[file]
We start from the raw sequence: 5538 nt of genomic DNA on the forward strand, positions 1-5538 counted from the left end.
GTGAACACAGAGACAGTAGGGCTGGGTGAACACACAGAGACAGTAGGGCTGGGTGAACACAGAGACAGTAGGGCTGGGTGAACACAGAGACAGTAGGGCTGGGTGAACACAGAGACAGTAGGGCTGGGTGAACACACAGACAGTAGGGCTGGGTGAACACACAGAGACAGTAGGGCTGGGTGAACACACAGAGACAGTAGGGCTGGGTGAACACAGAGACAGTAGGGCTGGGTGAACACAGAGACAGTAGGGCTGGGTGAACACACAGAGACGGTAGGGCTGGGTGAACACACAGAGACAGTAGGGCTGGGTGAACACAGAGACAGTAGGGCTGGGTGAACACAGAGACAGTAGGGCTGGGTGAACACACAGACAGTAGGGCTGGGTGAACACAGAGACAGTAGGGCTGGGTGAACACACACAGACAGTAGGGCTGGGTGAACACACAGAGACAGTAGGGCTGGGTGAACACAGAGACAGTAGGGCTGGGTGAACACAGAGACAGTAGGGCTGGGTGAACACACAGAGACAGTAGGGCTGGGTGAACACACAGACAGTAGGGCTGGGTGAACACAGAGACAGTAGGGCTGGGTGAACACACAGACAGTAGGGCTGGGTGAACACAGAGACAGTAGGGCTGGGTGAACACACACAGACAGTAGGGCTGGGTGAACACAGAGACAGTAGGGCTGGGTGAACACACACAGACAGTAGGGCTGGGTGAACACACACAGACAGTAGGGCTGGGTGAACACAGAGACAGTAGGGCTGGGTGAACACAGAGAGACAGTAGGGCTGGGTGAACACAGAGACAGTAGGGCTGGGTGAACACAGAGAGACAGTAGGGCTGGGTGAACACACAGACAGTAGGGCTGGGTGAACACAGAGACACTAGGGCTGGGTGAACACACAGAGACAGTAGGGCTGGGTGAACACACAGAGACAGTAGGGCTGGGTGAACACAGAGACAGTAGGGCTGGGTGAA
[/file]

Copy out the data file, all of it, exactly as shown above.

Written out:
We start from the raw sequence: 5538 nt of genomic DNA on the forward strand, positions 1-5538 counted from the left end.
GTGAACACAGAGACAGTAGGGCTGGGTGAACACACAGAGACAGTAGGGCTGGGTGAACACAGAGACAGTAGGGCTGGGTGAACACAGAGACAGTAGGGCTGGGTGAACACAGAGACAGTAGGGCTGGGTGAACACACAGACAGTAGGGCTGGGTGAACACACAGAGACAGTAGGGCTGGGTGAACACACAGAGACAGTAGGGCTGGGTGAACACAGAGACAGTAGGGCTGGGTGAACACAGAGACAGTAGGGCTGGGTGAACACACAGAGACGGTAGGGCTGGGTGAACACACAGAGACAGTAGGGCTGGGTGAACACAGAGACAGTAGGGCTGGGTGAACACAGAGACAGTAGGGCTGGGTGAACACACAGACAGTAGGGCTGGGTGAACACAGAGACAGTAGGGCTGGGTGAACACACACAGACAGTAGGGCTGGGTGAACACACAGAGACAGTAGGGCTGGGTGAACACAGAGACAGTAGGGCTGGGTGAACACAGAGACAGTAGGGCTGGGTGAACACACAGAGACAGTAGGGCTGGGTGAACACACAGACAGTAGGGCTGGGTGAACACAGAGACAGTAGGGCTGGGTGAACACACAGACAGTAGGGCTGGGTGAACACAGAGACAGTAGGGCTGGGTGAACACACACAGACAGTAGGGCTGGGTGAACACAGAGACAGTAGGGCTGGGTGAACACACACAGACAGTAGGGCTGGGTGAACACACACAGACAGTAGGGCTGGGTGAACACAGAGACAGTAGGGCTGGGTGAACACAGAGAGACAGTAGGGCTGGGTGAACACAGAGACAGTAGGGCTGGGTGAACACAGAGAGACAGTAGGGCTGGGTGAACACACAGACAGTAGGGCTGGGTGAACACAGAGACACTAGGGCTGGGTGAACACACAGAGACAGTAGGGCTGGGTGAACACACAGAGACAGTAGGGCTGGGTGAACACAGAGACAGTAGGGCTGGGTGAA